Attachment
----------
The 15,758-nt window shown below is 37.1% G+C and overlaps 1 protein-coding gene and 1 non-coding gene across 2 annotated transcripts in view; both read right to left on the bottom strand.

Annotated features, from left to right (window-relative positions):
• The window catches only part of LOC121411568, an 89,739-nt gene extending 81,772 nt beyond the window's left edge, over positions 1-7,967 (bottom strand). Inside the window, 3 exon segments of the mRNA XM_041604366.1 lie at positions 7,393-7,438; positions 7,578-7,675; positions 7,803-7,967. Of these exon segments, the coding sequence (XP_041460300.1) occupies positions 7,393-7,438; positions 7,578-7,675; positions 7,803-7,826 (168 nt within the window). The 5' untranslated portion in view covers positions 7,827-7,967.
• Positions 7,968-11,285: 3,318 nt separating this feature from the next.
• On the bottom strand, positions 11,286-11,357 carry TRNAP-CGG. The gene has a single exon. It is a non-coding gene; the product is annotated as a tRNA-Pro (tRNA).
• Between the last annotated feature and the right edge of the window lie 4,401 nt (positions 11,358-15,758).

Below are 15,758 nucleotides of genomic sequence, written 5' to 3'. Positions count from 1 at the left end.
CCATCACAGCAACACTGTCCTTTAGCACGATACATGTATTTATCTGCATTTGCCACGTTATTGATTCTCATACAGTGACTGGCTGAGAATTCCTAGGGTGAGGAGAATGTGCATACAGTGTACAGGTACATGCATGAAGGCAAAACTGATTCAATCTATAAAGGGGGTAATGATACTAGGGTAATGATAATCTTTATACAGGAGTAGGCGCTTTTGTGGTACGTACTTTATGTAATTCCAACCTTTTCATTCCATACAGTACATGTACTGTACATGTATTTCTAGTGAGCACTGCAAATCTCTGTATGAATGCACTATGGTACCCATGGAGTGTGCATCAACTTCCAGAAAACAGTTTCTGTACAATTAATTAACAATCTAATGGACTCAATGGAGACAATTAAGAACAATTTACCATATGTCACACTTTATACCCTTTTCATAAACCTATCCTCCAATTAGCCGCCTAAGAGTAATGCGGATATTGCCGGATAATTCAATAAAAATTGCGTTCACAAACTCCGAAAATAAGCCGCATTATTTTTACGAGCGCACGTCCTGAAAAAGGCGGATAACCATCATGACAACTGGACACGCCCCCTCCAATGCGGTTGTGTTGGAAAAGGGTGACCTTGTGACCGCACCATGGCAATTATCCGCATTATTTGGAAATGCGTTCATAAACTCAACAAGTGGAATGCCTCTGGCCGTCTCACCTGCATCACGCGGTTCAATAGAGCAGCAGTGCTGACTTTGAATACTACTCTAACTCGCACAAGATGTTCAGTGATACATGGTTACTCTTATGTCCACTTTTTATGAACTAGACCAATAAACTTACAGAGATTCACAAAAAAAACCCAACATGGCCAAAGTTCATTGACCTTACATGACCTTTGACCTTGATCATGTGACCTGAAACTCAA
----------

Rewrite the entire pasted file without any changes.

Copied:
The 15,758-nt window shown below is 37.1% G+C and overlaps 1 protein-coding gene and 1 non-coding gene across 2 annotated transcripts in view; both read right to left on the bottom strand.

Annotated features, from left to right (window-relative positions):
• The window catches only part of LOC121411568, an 89,739-nt gene extending 81,772 nt beyond the window's left edge, over positions 1-7,967 (bottom strand). Inside the window, 3 exon segments of the mRNA XM_041604366.1 lie at positions 7,393-7,438; positions 7,578-7,675; positions 7,803-7,967. Of these exon segments, the coding sequence (XP_041460300.1) occupies positions 7,393-7,438; positions 7,578-7,675; positions 7,803-7,826 (168 nt within the window). The 5' untranslated portion in view covers positions 7,827-7,967.
• Positions 7,968-11,285: 3,318 nt separating this feature from the next.
• On the bottom strand, positions 11,286-11,357 carry TRNAP-CGG. The gene has a single exon. It is a non-coding gene; the product is annotated as a tRNA-Pro (tRNA).
• Between the last annotated feature and the right edge of the window lie 4,401 nt (positions 11,358-15,758).

Below are 15,758 nucleotides of genomic sequence, written 5' to 3'. Positions count from 1 at the left end.
CCATCACAGCAACACTGTCCTTTAGCACGATACATGTATTTATCTGCATTTGCCACGTTATTGATTCTCATACAGTGACTGGCTGAGAATTCCTAGGGTGAGGAGAATGTGCATACAGTGTACAGGTACATGCATGAAGGCAAAACTGATTCAATCTATAAAGGGGGTAATGATACTAGGGTAATGATAATCTTTATACAGGAGTAGGCGCTTTTGTGGTACGTACTTTATGTAATTCCAACCTTTTCATTCCATACAGTACATGTACTGTACATGTATTTCTAGTGAGCACTGCAAATCTCTGTATGAATGCACTATGGTACCCATGGAGTGTGCATCAACTTCCAGAAAACAGTTTCTGTACAATTAATTAACAATCTAATGGACTCAATGGAGACAATTAAGAACAATTTACCATATGTCACACTTTATACCCTTTTCATAAACCTATCCTCCAATTAGCCGCCTAAGAGTAATGCGGATATTGCCGGATAATTCAATAAAAATTGCGTTCACAAACTCCGAAAATAAGCCGCATTATTTTTACGAGCGCACGTCCTGAAAAAGGCGGATAACCATCATGACAACTGGACACGCCCCCTCCAATGCGGTTGTGTTGGAAAAGGGTGACCTTGTGACCGCACCATGGCAATTATCCGCATTATTTGGAAATGCGTTCATAAACTCAACAAGTGGAATGCCTCTGGCCGTCTCACCTGCATCACGCGGTTCAATAGAGCAGCAGTGCTGACTTTGAATACTACTCTAACTCGCACAAGATGTTCAGTGATACATGGTTACTCTTATGTCCACTTTTTATGAACTAGACCAATAAACTTACAGAGATTCACAAAAAAAACCCAACATGGCCAAAGTTCATTGACCTTACATGACCTTTGACCTTGATCATGTGACCTGAAACTCAA